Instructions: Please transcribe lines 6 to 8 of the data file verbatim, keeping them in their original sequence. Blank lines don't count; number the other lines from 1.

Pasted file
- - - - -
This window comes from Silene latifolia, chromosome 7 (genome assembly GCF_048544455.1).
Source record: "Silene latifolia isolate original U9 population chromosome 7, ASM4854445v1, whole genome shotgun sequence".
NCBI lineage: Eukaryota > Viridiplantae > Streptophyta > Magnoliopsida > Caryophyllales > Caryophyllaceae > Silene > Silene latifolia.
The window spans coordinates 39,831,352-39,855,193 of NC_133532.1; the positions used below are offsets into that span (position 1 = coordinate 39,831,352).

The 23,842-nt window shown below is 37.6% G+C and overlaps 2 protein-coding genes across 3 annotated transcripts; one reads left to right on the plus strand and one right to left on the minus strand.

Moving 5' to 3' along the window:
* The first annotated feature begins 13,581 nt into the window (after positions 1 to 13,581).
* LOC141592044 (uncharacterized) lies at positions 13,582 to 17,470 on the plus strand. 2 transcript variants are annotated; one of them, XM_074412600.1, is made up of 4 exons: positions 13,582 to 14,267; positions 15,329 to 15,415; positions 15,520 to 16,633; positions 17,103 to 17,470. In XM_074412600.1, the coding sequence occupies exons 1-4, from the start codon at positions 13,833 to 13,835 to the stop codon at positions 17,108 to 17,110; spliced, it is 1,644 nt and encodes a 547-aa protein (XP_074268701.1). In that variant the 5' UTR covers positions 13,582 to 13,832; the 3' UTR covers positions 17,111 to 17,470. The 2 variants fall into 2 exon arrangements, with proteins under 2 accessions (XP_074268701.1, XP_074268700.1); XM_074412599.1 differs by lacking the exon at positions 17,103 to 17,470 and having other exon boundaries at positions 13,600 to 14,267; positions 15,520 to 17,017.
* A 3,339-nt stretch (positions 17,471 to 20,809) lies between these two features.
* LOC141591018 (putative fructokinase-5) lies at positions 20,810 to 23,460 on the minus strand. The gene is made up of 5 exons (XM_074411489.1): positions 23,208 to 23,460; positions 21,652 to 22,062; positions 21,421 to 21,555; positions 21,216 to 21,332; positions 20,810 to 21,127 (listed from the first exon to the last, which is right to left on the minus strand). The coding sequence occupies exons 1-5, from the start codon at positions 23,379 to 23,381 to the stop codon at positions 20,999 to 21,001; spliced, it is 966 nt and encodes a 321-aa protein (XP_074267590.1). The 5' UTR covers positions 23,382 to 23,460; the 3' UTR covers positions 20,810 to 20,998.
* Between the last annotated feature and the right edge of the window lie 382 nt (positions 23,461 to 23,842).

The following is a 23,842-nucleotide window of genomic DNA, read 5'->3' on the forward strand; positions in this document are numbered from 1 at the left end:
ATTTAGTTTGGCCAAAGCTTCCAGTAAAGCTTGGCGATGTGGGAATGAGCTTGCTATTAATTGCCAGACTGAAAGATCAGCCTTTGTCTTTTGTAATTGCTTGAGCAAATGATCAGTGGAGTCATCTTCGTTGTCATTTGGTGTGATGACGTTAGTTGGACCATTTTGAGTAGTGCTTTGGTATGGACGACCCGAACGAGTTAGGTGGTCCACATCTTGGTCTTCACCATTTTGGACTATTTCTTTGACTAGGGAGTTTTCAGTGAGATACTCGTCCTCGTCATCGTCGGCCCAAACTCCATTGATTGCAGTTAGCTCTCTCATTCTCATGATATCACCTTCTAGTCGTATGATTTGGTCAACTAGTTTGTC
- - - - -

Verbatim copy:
Moving 5' to 3' along the window:
* The first annotated feature begins 13,581 nt into the window (after positions 1 to 13,581).
* LOC141592044 (uncharacterized) lies at positions 13,582 to 17,470 on the plus strand. 2 transcript variants are annotated; one of them, XM_074412600.1, is made up of 4 exons: positions 13,582 to 14,267; positions 15,329 to 15,415; positions 15,520 to 16,633; positions 17,103 to 17,470. In XM_074412600.1, the coding sequence occupies exons 1-4, from the start codon at positions 13,833 to 13,835 to the stop codon at positions 17,108 to 17,110; spliced, it is 1,644 nt and encodes a 547-aa protein (XP_074268701.1). In that variant the 5' UTR covers positions 13,582 to 13,832; the 3' UTR covers positions 17,111 to 17,470. The 2 variants fall into 2 exon arrangements, with proteins under 2 accessions (XP_074268701.1, XP_074268700.1); XM_074412599.1 differs by lacking the exon at positions 17,103 to 17,470 and having other exon boundaries at positions 13,600 to 14,267; positions 15,520 to 17,017.